IMF Executive Board Approves First Review Under Costa Rica’s Stand-By Arrangement

The IMF completed the first review of Costa Rica’s economic performance under the 15-month Stand-By Arrangement.

Friday, September 25, 2009

Completion of the review makes an additional SDR 41.025 million (about US$65 million) available for disbursement, bringing the total resources available to Costa Rica under the arrangement to SDR369.2 million (about US$585 million). The Costa Rican authorities intend to continue treating the arrangement as precautionary.

Following the Executive Board discussion on Costa Rica, Mr. Murilo Portugal, Deputy Managing Director and Acting Chair, made the following statement:

“The Costa Rican economy has withstood the impact of the global economic and financial crisis relatively well. The authorities’ strategy to reduce the impact from external shocks through fiscal stimulus and the mobilization of contingent external financing, including the precautionary Stand-By Arrangement with the Fund, has helped sustain investor confidence and financial stability. Output, especially in sectors dependent on external conditions, has declined, but preliminary evidence suggests that the economy is bottoming out.

“The 15-month Stand-By Arrangement is expected to remain precautionary and will continue to support confidence through the availability of a substantial liquidity buffer. The program has been revised to partly accommodate lower-than-expected fiscal revenues through higher deficits in 2009–10. This will help protect social spending and support domestic demand, while keeping the domestic borrowing requirement and the debt-to-GDP ratio within reasonable margins.

“Inflation has reached historical lows, providing the central bank with an opportunity to achieve durable price stability. Monetary policy will maintain its cautious, gradual easing bias conditional on a decline in inflation and exchange rate expectations.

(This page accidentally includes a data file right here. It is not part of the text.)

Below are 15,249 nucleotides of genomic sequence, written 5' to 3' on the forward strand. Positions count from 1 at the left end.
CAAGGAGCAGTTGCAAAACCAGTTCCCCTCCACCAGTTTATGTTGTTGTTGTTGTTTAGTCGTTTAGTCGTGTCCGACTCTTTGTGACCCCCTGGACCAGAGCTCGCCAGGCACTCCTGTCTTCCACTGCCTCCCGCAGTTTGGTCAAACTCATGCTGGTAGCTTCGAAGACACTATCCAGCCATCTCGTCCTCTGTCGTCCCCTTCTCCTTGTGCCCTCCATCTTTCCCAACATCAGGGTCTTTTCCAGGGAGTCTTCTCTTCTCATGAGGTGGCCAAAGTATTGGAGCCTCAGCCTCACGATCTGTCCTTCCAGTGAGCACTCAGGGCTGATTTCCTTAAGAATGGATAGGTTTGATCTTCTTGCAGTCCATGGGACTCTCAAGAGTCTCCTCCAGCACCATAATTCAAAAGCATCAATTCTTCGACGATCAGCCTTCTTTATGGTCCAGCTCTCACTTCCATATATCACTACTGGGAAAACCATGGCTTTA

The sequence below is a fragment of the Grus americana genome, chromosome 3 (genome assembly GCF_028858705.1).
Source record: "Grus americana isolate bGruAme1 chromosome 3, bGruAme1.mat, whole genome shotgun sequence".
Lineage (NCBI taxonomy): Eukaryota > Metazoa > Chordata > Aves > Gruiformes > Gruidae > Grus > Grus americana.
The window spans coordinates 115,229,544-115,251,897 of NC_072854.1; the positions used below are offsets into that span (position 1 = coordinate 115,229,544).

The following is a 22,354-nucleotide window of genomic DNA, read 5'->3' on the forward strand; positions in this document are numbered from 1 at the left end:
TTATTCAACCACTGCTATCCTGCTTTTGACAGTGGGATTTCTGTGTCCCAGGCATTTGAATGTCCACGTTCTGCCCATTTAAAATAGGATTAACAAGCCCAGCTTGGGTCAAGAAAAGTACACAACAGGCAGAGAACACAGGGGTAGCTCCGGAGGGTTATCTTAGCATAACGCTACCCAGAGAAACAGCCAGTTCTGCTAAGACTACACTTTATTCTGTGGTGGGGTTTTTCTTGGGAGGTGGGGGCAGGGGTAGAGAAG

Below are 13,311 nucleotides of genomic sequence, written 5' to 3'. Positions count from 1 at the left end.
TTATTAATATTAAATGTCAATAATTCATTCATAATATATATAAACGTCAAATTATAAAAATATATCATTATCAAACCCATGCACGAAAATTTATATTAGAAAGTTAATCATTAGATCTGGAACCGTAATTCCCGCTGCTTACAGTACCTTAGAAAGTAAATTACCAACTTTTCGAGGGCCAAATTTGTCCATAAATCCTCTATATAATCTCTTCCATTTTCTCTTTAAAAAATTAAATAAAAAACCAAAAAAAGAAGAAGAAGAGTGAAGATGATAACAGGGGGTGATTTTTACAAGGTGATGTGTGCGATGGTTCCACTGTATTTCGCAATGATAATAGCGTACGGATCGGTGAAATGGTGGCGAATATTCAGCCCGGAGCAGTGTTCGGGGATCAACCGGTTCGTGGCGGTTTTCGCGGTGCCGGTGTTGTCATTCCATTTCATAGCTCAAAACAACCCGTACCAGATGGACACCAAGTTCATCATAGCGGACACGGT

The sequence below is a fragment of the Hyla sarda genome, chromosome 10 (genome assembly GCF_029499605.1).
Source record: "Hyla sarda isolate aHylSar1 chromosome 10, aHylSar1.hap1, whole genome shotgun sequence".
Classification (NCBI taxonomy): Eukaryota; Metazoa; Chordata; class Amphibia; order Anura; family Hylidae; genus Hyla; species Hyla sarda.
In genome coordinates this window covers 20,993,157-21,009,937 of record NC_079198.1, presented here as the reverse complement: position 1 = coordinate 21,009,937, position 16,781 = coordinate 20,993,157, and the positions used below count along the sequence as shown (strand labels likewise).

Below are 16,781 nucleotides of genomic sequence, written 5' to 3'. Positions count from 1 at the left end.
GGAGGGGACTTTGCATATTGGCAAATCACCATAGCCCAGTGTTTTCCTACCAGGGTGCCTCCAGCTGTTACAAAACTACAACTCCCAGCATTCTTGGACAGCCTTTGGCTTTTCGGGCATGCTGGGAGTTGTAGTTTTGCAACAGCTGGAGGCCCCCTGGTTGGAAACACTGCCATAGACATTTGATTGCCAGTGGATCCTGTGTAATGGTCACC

“The banking sector remains sound. While the cyclical downturn of activity has led to a moderate increase in nonperforming loans and a decline in bank profitability, liquidity and solvency indicators remain generally adequate and banks have reduced their net foreign exposure by repaying external credit lines. The authorities will continue to monitor financial sector risks closely, and press ahead with their well-focused agenda to strengthen bank supervision, regulation, and the financial sector safety net.

“Overall, the near-term prospects for Costa Rica’s economy have improved and external vulnerabilities have declined. The incipient global recovery should boost confidence, help lift export-related activities, and restore investor risk appetite. Some downside risks remain, especially if the global recovery falters or the fiscal borrowing requirement rises more than expected. Continued strong implementation of the policies under the IMF-supported program will help insulate Costa Rica’s economic recovery from these downside risks.” Mr. Portugal said.

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